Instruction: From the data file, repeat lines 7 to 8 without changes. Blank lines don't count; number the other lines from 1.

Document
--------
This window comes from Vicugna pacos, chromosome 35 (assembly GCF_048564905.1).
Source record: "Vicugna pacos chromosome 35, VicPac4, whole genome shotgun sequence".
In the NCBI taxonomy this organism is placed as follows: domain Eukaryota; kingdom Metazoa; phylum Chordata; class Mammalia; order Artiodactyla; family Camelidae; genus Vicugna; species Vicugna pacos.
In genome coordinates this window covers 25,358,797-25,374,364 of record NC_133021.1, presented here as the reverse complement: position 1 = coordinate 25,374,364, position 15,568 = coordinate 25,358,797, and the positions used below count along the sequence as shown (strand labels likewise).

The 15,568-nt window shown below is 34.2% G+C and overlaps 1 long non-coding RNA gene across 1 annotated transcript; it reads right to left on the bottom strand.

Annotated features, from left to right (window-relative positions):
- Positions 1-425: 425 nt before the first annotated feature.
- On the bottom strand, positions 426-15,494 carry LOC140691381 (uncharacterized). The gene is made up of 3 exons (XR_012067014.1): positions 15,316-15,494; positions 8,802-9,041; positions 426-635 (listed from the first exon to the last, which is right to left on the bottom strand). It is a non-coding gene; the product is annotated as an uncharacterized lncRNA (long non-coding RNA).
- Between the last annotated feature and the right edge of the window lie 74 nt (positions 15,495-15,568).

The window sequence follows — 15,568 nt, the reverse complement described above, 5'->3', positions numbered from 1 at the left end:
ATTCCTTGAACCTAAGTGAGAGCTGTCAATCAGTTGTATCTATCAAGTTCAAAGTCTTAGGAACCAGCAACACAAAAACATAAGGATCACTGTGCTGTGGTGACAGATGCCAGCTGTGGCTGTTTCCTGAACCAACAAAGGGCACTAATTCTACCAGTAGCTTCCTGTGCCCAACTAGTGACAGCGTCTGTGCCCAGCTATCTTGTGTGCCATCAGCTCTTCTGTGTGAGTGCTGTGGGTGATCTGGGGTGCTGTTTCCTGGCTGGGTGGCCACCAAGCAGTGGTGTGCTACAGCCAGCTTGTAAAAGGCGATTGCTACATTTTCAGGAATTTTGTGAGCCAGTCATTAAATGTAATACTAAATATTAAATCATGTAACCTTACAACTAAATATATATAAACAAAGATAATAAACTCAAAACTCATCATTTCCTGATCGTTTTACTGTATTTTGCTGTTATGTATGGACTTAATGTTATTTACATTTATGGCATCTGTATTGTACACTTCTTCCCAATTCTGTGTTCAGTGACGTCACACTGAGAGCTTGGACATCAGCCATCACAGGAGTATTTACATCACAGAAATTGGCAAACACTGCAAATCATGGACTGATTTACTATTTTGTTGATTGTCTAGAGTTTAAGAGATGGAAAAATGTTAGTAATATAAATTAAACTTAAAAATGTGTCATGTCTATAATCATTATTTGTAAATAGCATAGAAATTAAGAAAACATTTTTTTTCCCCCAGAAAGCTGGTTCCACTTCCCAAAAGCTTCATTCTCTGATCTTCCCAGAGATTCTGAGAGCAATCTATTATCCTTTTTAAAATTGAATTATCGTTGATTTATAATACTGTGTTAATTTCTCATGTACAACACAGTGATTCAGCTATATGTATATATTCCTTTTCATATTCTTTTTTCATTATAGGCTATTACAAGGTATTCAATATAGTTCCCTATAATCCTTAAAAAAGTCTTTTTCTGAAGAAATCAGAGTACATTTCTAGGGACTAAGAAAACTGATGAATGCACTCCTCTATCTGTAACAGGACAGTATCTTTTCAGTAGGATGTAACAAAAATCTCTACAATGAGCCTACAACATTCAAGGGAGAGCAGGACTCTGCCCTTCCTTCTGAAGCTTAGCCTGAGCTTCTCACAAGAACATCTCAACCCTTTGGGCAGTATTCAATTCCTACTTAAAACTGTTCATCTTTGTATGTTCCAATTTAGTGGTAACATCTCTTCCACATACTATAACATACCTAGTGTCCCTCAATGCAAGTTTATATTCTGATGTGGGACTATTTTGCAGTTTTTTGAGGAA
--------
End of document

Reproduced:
- Positions 1-425: 425 nt before the first annotated feature.
- On the bottom strand, positions 426-15,494 carry LOC140691381 (uncharacterized). The gene is made up of 3 exons (XR_012067014.1): positions 15,316-15,494; positions 8,802-9,041; positions 426-635 (listed from the first exon to the last, which is right to left on the bottom strand). It is a non-coding gene; the product is annotated as an uncharacterized lncRNA (long non-coding RNA).